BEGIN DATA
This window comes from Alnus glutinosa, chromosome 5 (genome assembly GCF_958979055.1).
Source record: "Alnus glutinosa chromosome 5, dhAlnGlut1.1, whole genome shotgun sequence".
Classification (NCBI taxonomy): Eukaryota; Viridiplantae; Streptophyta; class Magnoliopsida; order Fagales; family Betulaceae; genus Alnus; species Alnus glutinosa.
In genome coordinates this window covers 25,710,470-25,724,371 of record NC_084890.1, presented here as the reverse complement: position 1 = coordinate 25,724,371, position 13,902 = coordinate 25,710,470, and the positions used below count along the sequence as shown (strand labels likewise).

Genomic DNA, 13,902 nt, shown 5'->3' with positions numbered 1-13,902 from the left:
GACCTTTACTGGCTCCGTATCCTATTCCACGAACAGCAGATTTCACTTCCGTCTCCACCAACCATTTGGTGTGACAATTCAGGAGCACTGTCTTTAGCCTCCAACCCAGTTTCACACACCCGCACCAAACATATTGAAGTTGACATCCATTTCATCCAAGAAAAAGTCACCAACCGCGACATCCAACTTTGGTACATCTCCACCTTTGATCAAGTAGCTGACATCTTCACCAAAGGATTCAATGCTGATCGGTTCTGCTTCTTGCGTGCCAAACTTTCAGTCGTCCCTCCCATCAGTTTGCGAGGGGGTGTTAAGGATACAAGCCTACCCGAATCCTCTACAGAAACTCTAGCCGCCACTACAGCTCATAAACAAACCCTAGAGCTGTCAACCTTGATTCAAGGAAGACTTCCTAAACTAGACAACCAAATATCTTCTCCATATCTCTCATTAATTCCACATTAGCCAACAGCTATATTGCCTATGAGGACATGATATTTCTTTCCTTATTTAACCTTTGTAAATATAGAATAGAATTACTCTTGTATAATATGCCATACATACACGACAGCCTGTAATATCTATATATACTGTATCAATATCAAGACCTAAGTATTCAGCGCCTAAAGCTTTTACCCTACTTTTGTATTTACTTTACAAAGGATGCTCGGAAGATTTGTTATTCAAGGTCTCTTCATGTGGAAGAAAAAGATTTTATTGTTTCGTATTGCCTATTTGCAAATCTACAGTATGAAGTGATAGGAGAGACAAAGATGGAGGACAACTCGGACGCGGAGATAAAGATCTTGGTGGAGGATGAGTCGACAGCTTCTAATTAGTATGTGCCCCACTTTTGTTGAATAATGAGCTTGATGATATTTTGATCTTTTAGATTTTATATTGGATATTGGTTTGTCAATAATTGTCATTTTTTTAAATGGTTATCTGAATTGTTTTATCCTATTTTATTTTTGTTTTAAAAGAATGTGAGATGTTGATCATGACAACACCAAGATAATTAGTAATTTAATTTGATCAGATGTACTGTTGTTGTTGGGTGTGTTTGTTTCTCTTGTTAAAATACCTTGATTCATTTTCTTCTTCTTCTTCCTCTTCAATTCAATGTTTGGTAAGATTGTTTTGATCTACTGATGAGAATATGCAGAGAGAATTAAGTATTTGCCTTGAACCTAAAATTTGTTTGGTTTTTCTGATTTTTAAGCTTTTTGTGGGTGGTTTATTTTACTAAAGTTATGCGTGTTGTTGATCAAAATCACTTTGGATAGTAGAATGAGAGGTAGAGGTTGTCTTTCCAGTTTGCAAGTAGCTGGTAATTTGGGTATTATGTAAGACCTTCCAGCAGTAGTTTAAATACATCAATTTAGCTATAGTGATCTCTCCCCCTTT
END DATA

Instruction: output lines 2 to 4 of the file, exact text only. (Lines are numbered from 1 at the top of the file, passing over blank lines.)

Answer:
Source record: "Alnus glutinosa chromosome 5, dhAlnGlut1.1, whole genome shotgun sequence".
Classification (NCBI taxonomy): Eukaryota; Viridiplantae; Streptophyta; class Magnoliopsida; order Fagales; family Betulaceae; genus Alnus; species Alnus glutinosa.
In genome coordinates this window covers 25,710,470-25,724,371 of record NC_084890.1, presented here as the reverse complement: position 1 = coordinate 25,724,371, position 13,902 = coordinate 25,710,470, and the positions used below count along the sequence as shown (strand labels likewise).